|We have to understand the world can only be grasped by action, not by comtemplation. The hand is more important than the eye....The hand is the cutting edge of the mind. - J. Bronowski|
Vol 1, No. 21, Part I, 29 April 1997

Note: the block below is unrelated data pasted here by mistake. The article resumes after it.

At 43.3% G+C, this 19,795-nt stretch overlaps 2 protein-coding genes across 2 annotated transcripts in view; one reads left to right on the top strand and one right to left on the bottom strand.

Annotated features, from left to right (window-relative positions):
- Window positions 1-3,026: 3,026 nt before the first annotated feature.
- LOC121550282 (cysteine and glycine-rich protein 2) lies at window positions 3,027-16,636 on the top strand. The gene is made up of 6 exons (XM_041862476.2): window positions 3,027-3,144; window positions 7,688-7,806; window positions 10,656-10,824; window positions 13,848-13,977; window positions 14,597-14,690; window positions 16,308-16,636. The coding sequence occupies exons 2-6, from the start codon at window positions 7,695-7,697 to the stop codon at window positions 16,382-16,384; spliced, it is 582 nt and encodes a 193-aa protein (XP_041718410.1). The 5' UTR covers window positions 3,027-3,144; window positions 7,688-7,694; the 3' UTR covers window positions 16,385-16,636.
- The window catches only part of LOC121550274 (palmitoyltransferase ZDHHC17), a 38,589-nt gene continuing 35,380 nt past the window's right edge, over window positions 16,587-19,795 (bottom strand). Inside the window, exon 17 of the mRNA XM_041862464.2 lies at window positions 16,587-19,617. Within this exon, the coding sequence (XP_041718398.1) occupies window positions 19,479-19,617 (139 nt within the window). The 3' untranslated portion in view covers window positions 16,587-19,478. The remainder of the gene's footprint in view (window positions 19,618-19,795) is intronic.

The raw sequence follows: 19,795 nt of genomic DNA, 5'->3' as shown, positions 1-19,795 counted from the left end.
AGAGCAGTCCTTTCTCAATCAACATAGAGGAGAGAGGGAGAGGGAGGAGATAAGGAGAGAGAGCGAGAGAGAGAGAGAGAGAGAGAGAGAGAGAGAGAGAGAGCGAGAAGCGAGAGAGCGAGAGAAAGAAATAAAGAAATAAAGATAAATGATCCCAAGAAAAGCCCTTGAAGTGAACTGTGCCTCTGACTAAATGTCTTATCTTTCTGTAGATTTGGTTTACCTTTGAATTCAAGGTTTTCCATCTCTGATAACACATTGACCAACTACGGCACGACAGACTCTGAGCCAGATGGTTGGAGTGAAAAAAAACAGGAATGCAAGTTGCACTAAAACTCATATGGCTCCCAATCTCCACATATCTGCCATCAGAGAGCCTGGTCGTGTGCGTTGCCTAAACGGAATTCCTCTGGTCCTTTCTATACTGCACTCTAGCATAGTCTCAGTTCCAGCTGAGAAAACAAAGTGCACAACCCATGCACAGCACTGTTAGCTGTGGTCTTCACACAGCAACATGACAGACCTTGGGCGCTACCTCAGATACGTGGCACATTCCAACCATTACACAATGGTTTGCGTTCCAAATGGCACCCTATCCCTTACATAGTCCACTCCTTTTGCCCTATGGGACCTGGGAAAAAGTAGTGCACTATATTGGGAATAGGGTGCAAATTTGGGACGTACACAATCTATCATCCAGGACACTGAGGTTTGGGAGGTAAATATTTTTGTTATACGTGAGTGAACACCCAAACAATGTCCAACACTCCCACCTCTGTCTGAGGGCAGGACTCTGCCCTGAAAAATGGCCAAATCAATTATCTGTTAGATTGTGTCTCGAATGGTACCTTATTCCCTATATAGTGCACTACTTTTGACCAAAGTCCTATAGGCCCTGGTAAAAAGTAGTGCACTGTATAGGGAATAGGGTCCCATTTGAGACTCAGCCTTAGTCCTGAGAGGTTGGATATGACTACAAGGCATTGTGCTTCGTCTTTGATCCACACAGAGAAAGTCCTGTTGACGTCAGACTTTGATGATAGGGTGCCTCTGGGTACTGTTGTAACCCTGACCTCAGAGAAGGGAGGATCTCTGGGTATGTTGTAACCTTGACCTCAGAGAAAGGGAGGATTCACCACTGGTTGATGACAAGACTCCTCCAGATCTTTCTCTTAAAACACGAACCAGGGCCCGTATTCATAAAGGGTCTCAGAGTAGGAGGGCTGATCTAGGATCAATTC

Vol 1, No. 21, Part I, 29 April 1997 This is Part I of Radio Free Europe/Radio Liberty's Newsline. Part I is a compilation of news concerning Russia, Transcaucasia and Central Asia. Part II, covering Central, Eastern, and Southeastern Europe, is distributed simultaneously as a second document. Back issues of RFE/RL NewsLine are available through RFE/RL's WWW pages: http://www.rferl.org/newsline/search/ Back issues of the OMRI Daily Digest are available through OMRI's WWW pages: http://www.omri.cz/ xxxxxxxxxxxxxxxxxxxxxxxxxxxxxxxxxxxxxxxxxxxxxxxxxxxxxxxxxxxx Headlines, Part I * RUSSIANS TO PAY MORE FOR HOUSING * YELTSIN DECREES RESTRUCTURING OF GAZPROM * ANOTHER BOMB ATTACK IN NORTH CAUCASUS xxxxxxxxxxxxxxxxxxxxxxxxxxxxxxxxxxxxxxxxxxxxxxxxxxxxxxxxxxxx RUSSIA RUSSIANS TO PAY MORE FOR HOUSING. President Boris Yeltsin has signed a decree shifting the costs for housing and municipal services to the public over the next six years, RFE/RL's Moscow bureau reported yesterday. First Deputy Prime Minister Boris Nemtsov said citizens currently pay an average 27% of the cost for housing and municipal services, including water and heating bills. That system costs the state 100 trillion rubles ($17 billion) a year. Nemtsov said that under the new decree, the public would pay 35% of the cost of housing and services this year, 50% by 1998, 70% by 2000, and 100% by 2003. The government would grant subsidies to low-income families rather than to cities and towns, Nemtsov said. The presidential decree was signed as the State Duma began a two-week recess. The majority of Duma deputies are likely to strongly oppose the measure. YELTSIN DECREES RESTRUCTURING OF GAZPROM... A second presidential decree signed yesterday outlines the principles of structural reform of Russia's natural monopolies in the energy and transportation sectors, Nemtsov told reporters. He said the state would take a more active part in managing its 40% stake in the gas giant Gazprom. He also noted that Gazprom's distribution network will not be broken up but the company will lose its monopoly on developing new gas deposits, which instead will be auctioned off. Gazprom will also be forced to publish annual reports to increase transparency of the company's finances. Like the decree on housing reform, the proposed reforms of natural monopolies will meet with sharp opposition from the government's Communist opponents. ...AND ELECTRICITY AND RAILWAY SYSTEM. Other measures outlined in Yeltsin's decree on the natural monopolies are aimed at lowering tariffs for electricity and rail transportation, Nemtsov told reporters yesterday. The government will retain its 51% stake in the electricity utility Unified Energy System (EES). The Federal Energy Commission will set rates for transmission costs over EES power lines. Power plants will be able to sell directly to large consumers. Such sales, Nemtsov said, will lower electricity bills. He added that the government hoped to attract $8 billion in foreign and domestic investment for the electricity network. He said the railways will continue to be state-owned but the government will subsidize only passenger rail transportation. In addition, commuter trains servicing major cities will be subsidized by local budgets, not the federal government. SVYAZINVEST PRIVATIZATION TO BEGIN NEXT MONTH. In a third decree signed yesterday, Yeltsin ordered the sale of a 49% stake in the telecommunications giant Svyazinvest, Russian news agencies reported. Nemtsov told reporters that a stake of 25% plus one share will be auctioned off next month, for a minimum price of $1.2 billion. Both foreign and Russian investors will be allowed to bid for the shares. A further 24% stake in Svyazinvest will be sold later this year, but only Russian investors will be allowed to participate in that auction. According to ITAR-TASS, Svyazinvest was founded in August 1995 and has a controlling interest in 86 regional telephone companies. RYBKIN CALLS FOR NATIONAL SECURITY POLICY. Russian Security Council Secretary Ivan Rybkin writes in today's Nezavisimaya gazeta that he advocates drafting a "clear conceptual document defining strategy for countering international, military-political, and economic threats to Russia's security." He says the concept would provide the ideological foundation for the construction of Russian statehood and would determine medium-term national priorities. Rybkin singled out economic stabilization as crucial to preserving the country's defense potential and preventing social unrest, tensions between Russia's regions, and the further growth of crime in society and the economic sphere. He also argued that Russia's security system should be coordinated with international and regional systems, in particular the CIS Collective Security system. NATO is not mentioned in the article. Last year, Yeltsin called for the drafting of national security policy. ANOTHER BOMB ATTACK IN NORTH CAUCASUS. Two people were killed and 17 injured when a bomb exploded yesterday at the railway station in the north Caucasus town of Pyatigorsk, Russian agencies reported. Russian Security spokesmen said that 30 people have been detained in connection with the blast, which they attributed to Chechen militants. Chechen Vice President Vakha Arsanov has denied any Chechen involvement, according to ITAR-TASS. LUZHKOV ACCUSES OPPONENTS OF PLOTTING AGAINST UNION WITH BELARUS. Moscow Mayor Yurii Luzhkov says First Deputy Prime Minister Anatolii Chubais, Security Council Deputy Secretary Boris Berezovskii, and Russia's Democratic Choice leader Yegor Gaidar are plotting to scuttle a Russian- Belarusian union, Interfax reported yesterday. Luzhkov argued that the majority of citizens are in favor of the union but that opponents are waging an anti-Belarusian media campaign and seeking a nationwide referendum on unification as a stalling tactic. Berezovskii dismissed Luzhkov's comments as "populism." Although Luzhkov has repeatedly denied having presidential ambitions, he is considered among the likely candidates to succeed Yeltsin. In recent months, he has made many pronouncements likely to appeal to nationalist voters, in particular claiming that the Ukrainian port city of Sevastopol is Russian territory. COMPROMISE REACHED IN ROMANOV JEWELS CONTROVERSY. Jewels from the Romanov dynasty were moved from Washington's Corcoran Gallery to the Russian embassy yesterday after Russian and U.S. negotiators reached agreement over the future of the priceless collection, AFP and ITAR-TASS reported. Russian officials said the jewels, along with other Romanov artifacts, would be shown in Houston, Texas, before being returned to Russia. The exhibits were originally scheduled to go on show in four U.S. cities but will now be returned in time for the celebrations of Moscow's 850th anniversary. Russian officials had demanded the immediate return of the artifacts last week, citing safety concerns. MASKHADOV WANTS ANOTHER CONTRACT ON CASPIAN OIL TRANSPORTATION. Chechen President Aslan Maskhadov yesterday called for a contract to be drawn up between Chechnya, Russia, and an international consortium exploiting three Azerbaijani Caspian oil fields to regulate the export of that oil via Chechnya to Novorossiisk, Interfax reported. But under its obligations to the Azerbaijani government, the consortium is required only to transport the oil as far as the Azerbaijani-Russian frontier. The oil is then transported through Russia under a separate agreement between the Azerbaijani government and the Russian pipeline company Transneft. Segodnya on 25 April reported that the Chechen leadership will agree to the transportation of Azerbaijan's Caspian oil to Novorossiisk only if Russia approves the construction of a second pipeline to transport Kazakstan's Tengiz oil through Grozny to Georgia where it will link up with the Baku-Supsa pipeline. FIRE RAVAGES FAR EAST ARMS DEPOT. Shells were still exploding yesterday after a fire broke out on 27 April at an arms depot in Bira (Jewish Autonomous Oblast), RFE/RL's correspondent in Khabarovsk reported. Traffic was brought to a halt on the Trans-Siberian Railroad for several hours and power lines to Primorskii Krai were cut. A spokesman for the Federal Security Service told ITAR-TASS that a "flagrant violation" of safety rules was to blame for the fire But Lt. Gen. Vasilii Yukashev, chief of the Far Eastern Military District headquarters, suggested that a forest fire was responsible. It was the seventh Russian arms depot fire and the fifth in the Far East since May 1994. Aleksandr Zhilin, a military analyst for Moskovskie novosti and RFE/RL, commented that some experts say the fires are caused by lax discipline, while others suggest they are set deliberately to conceal illegal arms exports. IS DUMA SEEKING TO ANNUL POWER-SHARING TREATIES? Kommersant-Daily says a law recently adopted by the Duma would scrap the bilateral power-sharing agreements signed between the federal government and 26 regions. The daily was referring to a law passed by the Duma on 25 April declaring the Russian constitution and federal legislation to be supreme on all Russian Federation territory. The legislation was reportedly in response to concerns about "legal separatism" in the regions. But Kommersant-Daily said the next day that the law would upset the "truce" between Moscow and the regions because it would suspend the power-sharing agreements until the passage of special federal laws. The newspaper predicted that the Federation Council, which is made up of executive and legislative leaders from each region, will reject the law. TURKEY TO BUY RUSSIAN NATURAL GAS. The Turkish government has signed a 25-year agreement worth $13.5 billion with Gazprom, Reuters reported yesterday, quoting Mustafa Murathan, head of the Turkish national pipeline company Botas. Under that agreement, Turkish purchases of Russian natural gas will be increased from the current annual level of 6 billion cubic meters to 30 billion cubic meters. It is unclear how much gas will be transported to Turkey by the sole existing pipeline. Gazprom and Botas are currently conducting a feasibility study for a new pipeline from Izobilnoye to Ankara. Gazprom is seeking $3 billion in funding from European banks to finance the project. TRANSCAUCASIA AND CENTRAL ASIA UYGHURS DEMONSTRATE IN KAZAKSTAN. Some 35 ethnic Uyghurs demonstrated in front of the Chinese Embassy in Almaty yesterday to protest the sentencing of 30 Uyghurs in China on charges of instigating the February riots in Yining, Xinjiang Province, Interfax and Reuters reported. Three of accused had been sentenced to death, while the others received stiff jail terms. The executions were carried out the same day as sentencing. Some demonstrators in Almaty were detained by Kazak militia. KYRGYZ PRESIDENT MAKES STATEMENT ON SOROS'S LETTER. Kyrgyz President Askar Akayev yesterday said he will not get involved in problems between the Kyrgyz media and the republic's branch of the Soros foundation, ITAR-TASS reported. He added that those problems are "an internal affair of the Kyrgyz media." Soros recently sent Akayev a letter protesting media allegations that Chinara Jakipova, the head of the Kyrgyz branch of this foundation, has misused funds (see RFE/RL Newsline, 28 April 1997). UZBEK UPDATE. Uzbek President Islam Karimov late last week blasted the Russian press for being "in the pocket" of Russian companies such as LUKoil and Gazprom, Interfax and Kommersant Daily reported. Karimov was speaking at a session of the parliament earlier this week devoted to human rights, access to information, and the defense of journalists. He urged deputies to adopt new legislation stipulating that not only journalists but also their sources are responsible for what is reported. At the same session, Sayera Rashidova was appointed parliamentary commissioner on human rights. When Karimov asked her what she needs to fulfill her duties, Rashidova replied she had sufficient powers and would rely on "suggestions from state organs" as to how she can best perform her functions. IS RUSSIA'S PEACEKEEPING FORCE IN ABKHAZIA A NEW CASUS BELLI? by Liz Fuller Politicians and political commentators in both Russia and Georgia predict that fighting between Georgia's central government and its breakaway Black Sea region of Abkhazia may soon break out again. The catalyst for rising tensions is the peace-keeping force deployed by Russia in June 1994 along Georgia's internal border with Abkhazia. The main task of the force--which is overwhelmingly Russian but operates under the aegis of the CIS--is to expedite the return to their homes of up to 200,000 ethnic Georgians who fled from the region during hostilities the previous year. But the planned repatriation has been obstructed by the Abkhaz authorities, which tried to limit the number of returning Georgians to 200 a month. The peacekeepers have been unable to prevent violent reprisals by Abkhaz militants against some Georgian families who succeeded in returning to their homes. Moreover, the peacekeepers themselves have sustained considerable losses. Some 40 military and medical personnel have died in terrorist incidents, which the Abkhaz claim were perpetrated by Georgian agents provocateurs with links to that country's Ministry of National Security. The modalities for the repatriation of Abkhazia's Georgian population are laid down in an April 1994 agreement between Georgian, Abkhaz, Russian, and UN representatives. But the Abkhaz authorities have sought to delay its implementation by insisting, for example, that all applications to return to Abkhazia be screened to preclude the repatriation of Georgians involved in the 1992-1993 fighting. Many displaced Georgian families chose to circumvent the official procedures and returned illegally to their homes, primarily in Abkhazia's southernmost Gali Raion, whose pre-war population was 90% Georgian. Thousands of displaced Georgians are still quartered in hotels in Tbilisi and are increasingly exerting pressure on the Georgian leadership to expedite their return--if necessary by a military reconquest of Abkhazia. Three years of talks on a political settlement defining future relations between the Georgian and Abkhaz authorities have yielded minimal results. Tbilisi has offered Sukhumi what it terms "maximum autonomy" within a federation, but the Abkhaz have insisted they will accept nothing less than equal status within a confederation. In the hope of securing Russian help in restoring its hegemony over Abkhazia, the Georgian leadership insisted that ratification of a 1995 treaty granting Russia the right to maintain military bases in Georgia be made contingent on Russian assistance in increasing the combat capability of the shambolic Georgian armed forces and in restoring Georgia's territorial integrity. Beginning in January 1996, Georgian President Eduard Shevardnadze has repeatedly tried to persuade fellow CIS heads of state that the peacekeepers' mandate should be expanded to enable them to protect repatriated families more effectively, but he has had no success. At last month's CIS summit in Moscow, participants agreed that the area over which the peacekeepers are deployed should be extended northward to include the whole of Gali Raion and part of the neighboring Ochamchire Raion. It was also agreed that a plan to implement that decision should be drawn up by late April. The Abkhaz leadership protested that the decision violated the formal May 1994 cease-fire agreement, whereby any change in the mandate of the peacekeeping force requires the consent of both the Georgian and the Abkhaz sides. Abkhaz Minister of Defense Vladimir Mikanba recently explained that the advance of peacekeepers into Ochamchire would necessitate moving Abkhaz military detachments currently deployed there and would thus put the local Abkhaz population in danger. He said Abkhazia would insist that the peacekeepers be withdrawn altogether rather than be allowed to redeploy. He also warned that such a development would result in new fighting between Georgian and Abkhaz troops. If hostilities were to resume, it is by no means certain that the Georgians could achieve their presumed objective of a swift and decisive military victory. Mikanba claims that Abkhazia would be able to mobilize 30,000 reservists to support its regular 5,000 troops. Georgian Defense Minister Vardiko Nadibaidze claimed last year that the Georgian armed forces number 49,000, but independent observers consider that figure inflated. Georgia is said to enjoy a numerical advantage in terms of armored vehicles, aircraft, and artillery, while Abkhazia reportedly has more naval landing craft. Those vessels could prove advantageous if the Abkhaz chose to launch an attack behind Georgian lines or to engage in judicious sabotage. The port of Poti, from where Georgia plans to export a shipment of Azerbaijan's Caspian oil to Ukraine next month, is only some 25 km down the coast from the border between Abkhazia and the rest of Georgia. xxxxxxxxxxxxxxxxxxxxxxxxxxxxxxxxxxxxxxxxxxxxxxxxxxxxxxxxxxxxx Copyright (c) 1997 RFE/RL, Inc. 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